Defining Physical Abuse

The day is bright and sunny. You may be strolling in the park with your dog or out with your family. Then, all of a sudden, lightning strikes, thunder rumbles, and clouds begin to drift in. It has changed from being a lovely day to a stormy, unpleasant afternoon. The only thing standing in your way is making it home without getting too wet.

In a marriage, physical abuse is comparable to the sudden storm overhead. Marriage is a happy occasion filled with sunshine and rainbows. Life appears to be nice and will stay that way indefinitely.

However, it doesn’t always. Occasionally a storm approaches. An argument turns into a brawl. The following becomes somewhat combative. All of a sudden, you start fighting over the most basic issues.

Sadly, there are some people who are unaware that their partner is physically abusing them. That or they refuse to acknowledge it.

It’s critical to identify it precisely because failing to do so would be like to being blind to the storm surrounding you and allowing it to hit you without taking precautions to keep yourself safe.


Let’s start with the obvious: physical abuse is occurring in your home if punches are being thrown. Whether the kicks, slaps, or punches are intended or not, they nevertheless constitute physical abuse.

Some people might ignore it or even use the excuse “Well, I started it” to defend the abuse. It won’t be over, even if you did “start it,” until the abuse is called out for what it is. If there isn’t an intervention, the attacks will keep happening, your marriage will finally get out of hand, and you’ll be left on the painful and lonely path. If this is what your partner is doing to you, don’t defend their behavior. Seek refuge and inform someone of the true situation.


“It doesn’t count if we didn’t swing at each other.”


The key to physical abuse is control. The predator maintains control over its victim by physically harming them. Strong grasps have the same terrifying power as slaps or punches. Physical abuse is defined as grabbing your arm, your face, or any other part of your body. Don’t write this off since no punches were exchanged. A grip can inflict the same amount of physical damage on the body as a punch or slap, as well as comparable mental harm.

Throwing objects

Anything thrown with malice, be it a dish, lamp, or chair, qualifies as physical abuse. Whether or if the target is hit is irrelevant. The main idea is that one individual attempted to harm the other. It is not necessarily appropriate to disregard something just because they were unsuccessful. It doesn’t matter how many times it has occurred; it is still considered physical abuse and should not be tolerated.

Forced sexual acts

Consent is not always assumed just because you are married. Pushing yourself away from your partner is a kind of physical abuse, specifically rape. Since marriage binds a person to a sexual partner for life, many do not consider this to be a valid reason for abuse in a marriage. However, everyone has bad days, days when they’re not feeling it, and days when they don’t want to have sex.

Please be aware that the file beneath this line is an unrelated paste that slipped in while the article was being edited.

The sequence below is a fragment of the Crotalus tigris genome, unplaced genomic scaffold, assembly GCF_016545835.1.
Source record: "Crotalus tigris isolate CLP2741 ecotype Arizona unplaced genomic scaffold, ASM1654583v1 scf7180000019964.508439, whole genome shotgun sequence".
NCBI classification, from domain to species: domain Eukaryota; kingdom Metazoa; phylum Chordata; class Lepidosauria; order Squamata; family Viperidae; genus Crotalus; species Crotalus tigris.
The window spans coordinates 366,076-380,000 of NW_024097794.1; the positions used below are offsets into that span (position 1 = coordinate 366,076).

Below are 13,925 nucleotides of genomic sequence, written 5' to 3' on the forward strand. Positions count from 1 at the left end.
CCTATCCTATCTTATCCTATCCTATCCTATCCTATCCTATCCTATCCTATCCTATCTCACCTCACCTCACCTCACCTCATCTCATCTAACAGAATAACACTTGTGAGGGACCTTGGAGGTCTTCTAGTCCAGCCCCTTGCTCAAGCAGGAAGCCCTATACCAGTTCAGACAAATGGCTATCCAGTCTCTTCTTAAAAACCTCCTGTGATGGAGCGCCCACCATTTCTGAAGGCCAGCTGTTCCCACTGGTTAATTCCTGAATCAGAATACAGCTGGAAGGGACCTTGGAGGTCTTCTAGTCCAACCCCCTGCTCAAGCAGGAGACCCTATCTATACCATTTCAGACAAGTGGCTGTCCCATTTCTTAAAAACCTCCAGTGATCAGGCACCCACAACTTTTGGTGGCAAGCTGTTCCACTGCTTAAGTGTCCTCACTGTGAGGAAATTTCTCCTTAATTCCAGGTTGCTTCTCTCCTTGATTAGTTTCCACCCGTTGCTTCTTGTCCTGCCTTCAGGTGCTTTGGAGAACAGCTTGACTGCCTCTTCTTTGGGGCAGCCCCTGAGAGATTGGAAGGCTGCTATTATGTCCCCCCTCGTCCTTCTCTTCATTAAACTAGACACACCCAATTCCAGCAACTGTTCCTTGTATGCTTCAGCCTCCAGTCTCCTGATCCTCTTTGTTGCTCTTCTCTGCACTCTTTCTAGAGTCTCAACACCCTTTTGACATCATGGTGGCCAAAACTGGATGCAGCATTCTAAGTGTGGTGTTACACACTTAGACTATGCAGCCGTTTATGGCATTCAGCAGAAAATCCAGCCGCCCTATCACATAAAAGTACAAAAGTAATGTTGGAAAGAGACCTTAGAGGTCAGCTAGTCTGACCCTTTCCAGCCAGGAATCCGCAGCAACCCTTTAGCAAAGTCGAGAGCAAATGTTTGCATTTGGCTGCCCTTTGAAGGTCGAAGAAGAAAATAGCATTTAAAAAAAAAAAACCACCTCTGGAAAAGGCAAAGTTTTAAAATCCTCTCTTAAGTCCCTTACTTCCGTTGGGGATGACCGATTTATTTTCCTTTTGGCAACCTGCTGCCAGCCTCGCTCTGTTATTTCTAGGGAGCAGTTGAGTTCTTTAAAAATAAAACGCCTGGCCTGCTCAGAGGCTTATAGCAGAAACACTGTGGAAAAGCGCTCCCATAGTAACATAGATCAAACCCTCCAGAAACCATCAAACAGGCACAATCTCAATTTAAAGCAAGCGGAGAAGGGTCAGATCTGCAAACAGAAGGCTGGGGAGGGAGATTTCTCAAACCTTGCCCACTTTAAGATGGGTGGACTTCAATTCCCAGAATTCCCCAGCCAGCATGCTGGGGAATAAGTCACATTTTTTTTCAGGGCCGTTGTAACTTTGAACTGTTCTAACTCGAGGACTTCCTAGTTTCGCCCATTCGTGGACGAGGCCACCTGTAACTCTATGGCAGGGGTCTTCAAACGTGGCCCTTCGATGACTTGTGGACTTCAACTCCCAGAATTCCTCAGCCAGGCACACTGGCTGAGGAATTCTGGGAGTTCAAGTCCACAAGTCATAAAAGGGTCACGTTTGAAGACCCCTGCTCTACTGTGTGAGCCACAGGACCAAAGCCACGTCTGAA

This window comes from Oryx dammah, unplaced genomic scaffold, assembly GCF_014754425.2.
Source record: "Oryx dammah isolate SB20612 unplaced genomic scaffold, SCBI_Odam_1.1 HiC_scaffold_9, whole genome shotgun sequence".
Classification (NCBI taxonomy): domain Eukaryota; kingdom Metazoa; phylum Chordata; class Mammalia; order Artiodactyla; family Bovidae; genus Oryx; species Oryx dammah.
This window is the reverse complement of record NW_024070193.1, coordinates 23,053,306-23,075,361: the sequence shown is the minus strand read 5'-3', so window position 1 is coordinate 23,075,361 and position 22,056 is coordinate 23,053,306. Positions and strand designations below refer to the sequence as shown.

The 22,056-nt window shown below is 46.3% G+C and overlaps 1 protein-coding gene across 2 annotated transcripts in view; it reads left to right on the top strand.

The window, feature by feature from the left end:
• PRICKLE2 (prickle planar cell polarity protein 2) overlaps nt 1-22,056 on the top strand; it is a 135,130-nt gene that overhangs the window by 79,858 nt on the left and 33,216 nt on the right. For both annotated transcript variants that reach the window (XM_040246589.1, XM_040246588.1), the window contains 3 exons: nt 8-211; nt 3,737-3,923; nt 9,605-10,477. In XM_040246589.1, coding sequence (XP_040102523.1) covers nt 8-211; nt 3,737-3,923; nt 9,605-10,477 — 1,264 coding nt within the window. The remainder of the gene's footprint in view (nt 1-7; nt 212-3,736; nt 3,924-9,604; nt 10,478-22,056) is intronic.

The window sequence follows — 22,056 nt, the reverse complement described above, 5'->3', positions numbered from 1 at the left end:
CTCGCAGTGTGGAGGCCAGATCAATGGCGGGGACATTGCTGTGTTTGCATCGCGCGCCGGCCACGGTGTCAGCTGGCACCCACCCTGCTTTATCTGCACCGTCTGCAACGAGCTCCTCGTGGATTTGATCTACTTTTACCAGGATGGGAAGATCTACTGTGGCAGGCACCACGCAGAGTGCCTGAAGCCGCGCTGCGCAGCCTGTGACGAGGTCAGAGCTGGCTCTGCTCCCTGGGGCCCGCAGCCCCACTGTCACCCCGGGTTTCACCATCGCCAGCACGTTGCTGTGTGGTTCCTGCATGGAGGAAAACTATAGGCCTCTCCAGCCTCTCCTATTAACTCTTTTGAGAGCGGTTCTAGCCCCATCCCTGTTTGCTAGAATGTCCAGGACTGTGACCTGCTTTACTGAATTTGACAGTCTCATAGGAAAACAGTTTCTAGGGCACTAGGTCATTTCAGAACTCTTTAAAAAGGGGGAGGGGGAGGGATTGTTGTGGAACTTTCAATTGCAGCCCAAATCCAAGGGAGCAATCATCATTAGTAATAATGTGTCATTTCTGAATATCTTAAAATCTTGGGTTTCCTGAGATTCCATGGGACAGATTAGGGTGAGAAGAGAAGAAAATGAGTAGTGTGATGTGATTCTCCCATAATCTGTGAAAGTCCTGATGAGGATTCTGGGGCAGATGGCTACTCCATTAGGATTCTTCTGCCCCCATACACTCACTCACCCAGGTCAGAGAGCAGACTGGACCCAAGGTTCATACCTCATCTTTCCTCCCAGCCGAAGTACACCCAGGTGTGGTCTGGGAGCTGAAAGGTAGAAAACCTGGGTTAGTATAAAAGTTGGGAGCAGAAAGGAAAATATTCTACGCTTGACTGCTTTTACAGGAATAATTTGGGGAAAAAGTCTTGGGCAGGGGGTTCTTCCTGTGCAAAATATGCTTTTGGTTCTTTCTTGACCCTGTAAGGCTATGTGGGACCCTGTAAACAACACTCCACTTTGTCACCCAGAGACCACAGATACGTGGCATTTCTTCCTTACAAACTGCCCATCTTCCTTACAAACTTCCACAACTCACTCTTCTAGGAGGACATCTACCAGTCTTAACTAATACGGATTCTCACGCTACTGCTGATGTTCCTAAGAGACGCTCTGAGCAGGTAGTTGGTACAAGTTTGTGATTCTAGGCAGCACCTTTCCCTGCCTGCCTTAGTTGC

Be not deceived into believing that this is something that can be overlooked. Similar to all other types of physical abuse, this is a tactic used by a domineering individual to maintain control over their partner. Seek assistance as soon as possible if you believe your partner is pressuring you and you are losing control in the bedroom.

Concluding remarks

Physical abuse, to put it simply, is any physical act in a relationship that leaves you feeling unsafe or powerless. It seems differently to each person and is typically unique to the problems in each relationship.

It’s crucial that you stop being in denial about the physical abuse that takes place in your family. Although accepting the reality of your surroundings can be difficult at times, doing so is essential if you want your marriage and general well-being to improve.

Know that you are not alone if you are always afraid and are simply waiting for your partner to lose it. You can get assistance from certain persons. Services are available to help you stay safe.

It’s usually best to regain control at the exact moment when you feel most uncontrollable. Get talking now. Inform a friend or member of your family that you feel unsafe. It is best if you can gain the confidence of as many individuals as possible. This will give you more impetus to seek expert assistance or maybe law enforcement assistance. It will be essential to have that support network as you try to fight your way out of the situation that your husband has put you in.

I truly hope that this helps throw some light on your situation, regardless of whether you have admitted to experiencing physical abuse in your relationship. Don’t sugarcoat what is true. Because you love your spouse, don’t ignore the abuse. You wouldn’t be in this predicament if the love was reciprocated. Admitting what is broken is the first step towards healing. If your partner is abusing you physically, get help right once.